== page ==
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Traffic Enforcement Cameras Pursued

By Paul Tuthill

http://stream.publicbroadcasting.net/production/mp3/wamc/local-wamc-965508.mp3

Springfield, MA – Traffic enforcement cameras to identify and ticket red light runners are being proposed in a couple of cities in Western Massachusetts and by state lawmakers in Connecticut. Advocates say these automated systems save lives and raise revenue. Critics raise privacy concerns .WAMC's Pioneer Valley Bureau Chief Paul Tuthill reports

Springfield city councilor James Ferrera has sponsored a home rule bill requesting state permission for the city to install cameras and sensors at certain intersections. The cameras would snap pictures of the license plates of any vehicles that run red lights and tickets would be mailed to the registered owner
Ferrera estimates the city could collect 3 to five million dollars a year by using the traffic enforcement cameras. It is revenue the city could dearly use as it looks to close a projected budget gap of just over five million dollars. But, Ferrera also points to statistics from the Insurance Institute for Highway Safety that red light cameras saved 159 lives over a four year period in 14 US cities. The study compared red light running fatalities in cities that have the cameras to those that do not..
The Pittsfield City Council, in January, approved a home rule bill to install a traffic enforcement camera system.
There is no state law that currently governs the use of red light cameras, according to a spokesman for the Massachusetts Executive Office of Public Safety. A bill that would give communities the local option to install the cameras and collect fines up to 124 dollars has been sitting in the legislature's joint transportation committee since January. Similar legislation, filed by the Patrick administration last year did not pass, according to the public safety spokesman.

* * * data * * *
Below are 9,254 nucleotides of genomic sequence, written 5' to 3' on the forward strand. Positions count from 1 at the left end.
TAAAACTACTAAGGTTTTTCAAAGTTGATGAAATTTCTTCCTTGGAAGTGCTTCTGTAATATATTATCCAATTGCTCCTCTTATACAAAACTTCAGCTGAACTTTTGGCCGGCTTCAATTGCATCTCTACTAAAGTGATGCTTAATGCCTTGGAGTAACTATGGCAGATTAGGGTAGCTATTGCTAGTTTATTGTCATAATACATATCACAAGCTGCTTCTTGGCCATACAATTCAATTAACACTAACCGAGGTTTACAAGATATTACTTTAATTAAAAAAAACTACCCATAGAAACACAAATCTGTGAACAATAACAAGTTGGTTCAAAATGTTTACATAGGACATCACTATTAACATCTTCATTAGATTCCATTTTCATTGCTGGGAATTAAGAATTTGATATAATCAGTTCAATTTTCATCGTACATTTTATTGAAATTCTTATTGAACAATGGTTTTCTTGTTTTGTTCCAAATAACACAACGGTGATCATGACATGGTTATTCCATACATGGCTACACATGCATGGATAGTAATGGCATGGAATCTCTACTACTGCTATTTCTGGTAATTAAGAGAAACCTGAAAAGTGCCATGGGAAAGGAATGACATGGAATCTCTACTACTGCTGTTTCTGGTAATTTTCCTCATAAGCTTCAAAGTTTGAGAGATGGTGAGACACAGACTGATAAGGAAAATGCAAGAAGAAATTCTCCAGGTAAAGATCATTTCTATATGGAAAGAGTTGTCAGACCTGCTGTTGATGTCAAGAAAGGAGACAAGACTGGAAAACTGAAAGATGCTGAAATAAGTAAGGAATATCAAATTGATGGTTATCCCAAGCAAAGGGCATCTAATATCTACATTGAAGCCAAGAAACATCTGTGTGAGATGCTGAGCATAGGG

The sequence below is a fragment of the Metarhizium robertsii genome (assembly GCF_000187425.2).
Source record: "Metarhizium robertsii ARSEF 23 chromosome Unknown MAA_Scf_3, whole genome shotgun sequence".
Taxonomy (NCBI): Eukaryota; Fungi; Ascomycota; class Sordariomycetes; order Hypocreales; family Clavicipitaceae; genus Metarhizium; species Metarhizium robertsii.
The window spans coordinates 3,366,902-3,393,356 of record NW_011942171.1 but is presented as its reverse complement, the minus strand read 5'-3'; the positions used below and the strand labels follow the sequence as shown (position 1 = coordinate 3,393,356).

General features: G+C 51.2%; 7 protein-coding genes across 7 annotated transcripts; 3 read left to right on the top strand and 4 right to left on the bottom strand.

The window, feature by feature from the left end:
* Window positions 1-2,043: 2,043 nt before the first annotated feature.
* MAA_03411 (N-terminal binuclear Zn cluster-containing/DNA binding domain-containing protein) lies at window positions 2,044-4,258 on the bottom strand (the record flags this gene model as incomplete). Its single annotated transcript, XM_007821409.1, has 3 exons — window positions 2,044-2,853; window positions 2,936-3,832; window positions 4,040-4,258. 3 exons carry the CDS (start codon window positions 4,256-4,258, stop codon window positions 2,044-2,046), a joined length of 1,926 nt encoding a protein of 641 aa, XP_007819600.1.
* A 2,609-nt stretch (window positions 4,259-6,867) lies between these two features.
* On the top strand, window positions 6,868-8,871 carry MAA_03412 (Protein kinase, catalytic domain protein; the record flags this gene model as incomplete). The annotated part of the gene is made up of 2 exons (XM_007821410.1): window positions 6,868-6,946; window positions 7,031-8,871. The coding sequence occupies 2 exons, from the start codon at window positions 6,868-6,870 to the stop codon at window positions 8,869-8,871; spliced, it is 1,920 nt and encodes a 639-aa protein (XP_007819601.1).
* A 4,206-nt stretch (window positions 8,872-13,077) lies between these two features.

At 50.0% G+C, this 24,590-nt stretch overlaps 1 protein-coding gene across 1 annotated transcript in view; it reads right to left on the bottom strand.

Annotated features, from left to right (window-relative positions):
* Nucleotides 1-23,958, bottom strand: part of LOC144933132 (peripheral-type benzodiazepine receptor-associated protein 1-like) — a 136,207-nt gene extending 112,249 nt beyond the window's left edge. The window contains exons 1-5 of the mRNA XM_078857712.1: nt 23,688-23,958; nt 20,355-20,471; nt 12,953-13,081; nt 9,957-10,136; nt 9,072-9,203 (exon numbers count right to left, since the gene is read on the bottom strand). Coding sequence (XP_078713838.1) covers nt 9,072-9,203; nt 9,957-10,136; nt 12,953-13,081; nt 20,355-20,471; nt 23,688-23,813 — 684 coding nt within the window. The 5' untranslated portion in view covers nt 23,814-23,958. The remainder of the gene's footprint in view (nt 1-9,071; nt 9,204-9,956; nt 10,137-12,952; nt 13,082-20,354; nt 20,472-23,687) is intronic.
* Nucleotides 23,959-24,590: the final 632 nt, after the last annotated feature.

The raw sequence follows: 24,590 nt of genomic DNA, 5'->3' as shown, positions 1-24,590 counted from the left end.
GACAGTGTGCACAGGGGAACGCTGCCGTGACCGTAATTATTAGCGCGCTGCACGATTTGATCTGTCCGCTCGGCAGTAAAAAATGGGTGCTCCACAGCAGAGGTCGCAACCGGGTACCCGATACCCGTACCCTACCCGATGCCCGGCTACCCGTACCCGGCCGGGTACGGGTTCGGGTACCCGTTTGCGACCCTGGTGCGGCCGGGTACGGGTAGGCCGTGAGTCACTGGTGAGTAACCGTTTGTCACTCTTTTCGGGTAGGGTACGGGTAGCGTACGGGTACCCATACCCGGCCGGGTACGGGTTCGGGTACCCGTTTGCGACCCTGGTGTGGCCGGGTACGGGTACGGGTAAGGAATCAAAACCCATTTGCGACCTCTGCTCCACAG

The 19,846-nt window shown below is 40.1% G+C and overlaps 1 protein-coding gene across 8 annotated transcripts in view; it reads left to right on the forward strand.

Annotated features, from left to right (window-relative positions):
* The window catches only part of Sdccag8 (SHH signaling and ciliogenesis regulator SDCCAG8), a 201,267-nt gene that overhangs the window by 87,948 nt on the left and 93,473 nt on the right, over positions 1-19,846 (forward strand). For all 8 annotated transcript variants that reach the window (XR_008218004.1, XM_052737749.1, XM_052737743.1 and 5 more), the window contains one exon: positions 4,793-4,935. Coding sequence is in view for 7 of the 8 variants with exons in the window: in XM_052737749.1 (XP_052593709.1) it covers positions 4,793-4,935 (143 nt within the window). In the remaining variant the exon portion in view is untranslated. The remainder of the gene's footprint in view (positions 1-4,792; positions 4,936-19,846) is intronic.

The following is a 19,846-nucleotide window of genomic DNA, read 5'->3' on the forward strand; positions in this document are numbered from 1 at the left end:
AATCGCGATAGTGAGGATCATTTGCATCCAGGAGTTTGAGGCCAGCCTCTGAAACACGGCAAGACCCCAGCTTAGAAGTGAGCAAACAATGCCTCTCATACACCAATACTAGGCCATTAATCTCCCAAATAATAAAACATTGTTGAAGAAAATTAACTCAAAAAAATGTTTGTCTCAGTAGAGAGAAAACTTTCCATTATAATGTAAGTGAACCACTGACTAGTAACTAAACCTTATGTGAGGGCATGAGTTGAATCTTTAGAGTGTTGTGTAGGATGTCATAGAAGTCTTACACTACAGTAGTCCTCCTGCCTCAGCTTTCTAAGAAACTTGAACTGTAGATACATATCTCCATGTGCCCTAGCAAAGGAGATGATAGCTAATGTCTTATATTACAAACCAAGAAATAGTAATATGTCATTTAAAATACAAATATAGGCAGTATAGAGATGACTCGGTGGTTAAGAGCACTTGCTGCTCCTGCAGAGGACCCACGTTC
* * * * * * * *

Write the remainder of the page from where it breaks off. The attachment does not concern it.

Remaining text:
State Representative Sean Curran of Springfield says he doesn't like the idea of red light cameras..
In Connecticut, a bill to authorize red light cameras in the state's 13 largest cities has been approved in two committees.
William Newman, director of the Western Massachusetts office of the ACLU says the red light cameras raise serious questions about the use of technology..
Newman says the ACLU in Massachusetts has also raised alarms about the use of license plate reading systems. The Springfield Parking Authority uses cameras mounted on vehicles to take pictures of license plates to go after parking ticket scofflaws. Springfield City Councilor TimothyRooke says a home rule petition has been filed seeking state permission to use the license plate readers to collect overdue automobile excise taxes
Springfield is owed nearly 7 million dollars in unpaid excise taxes according to the city's treasurer-collector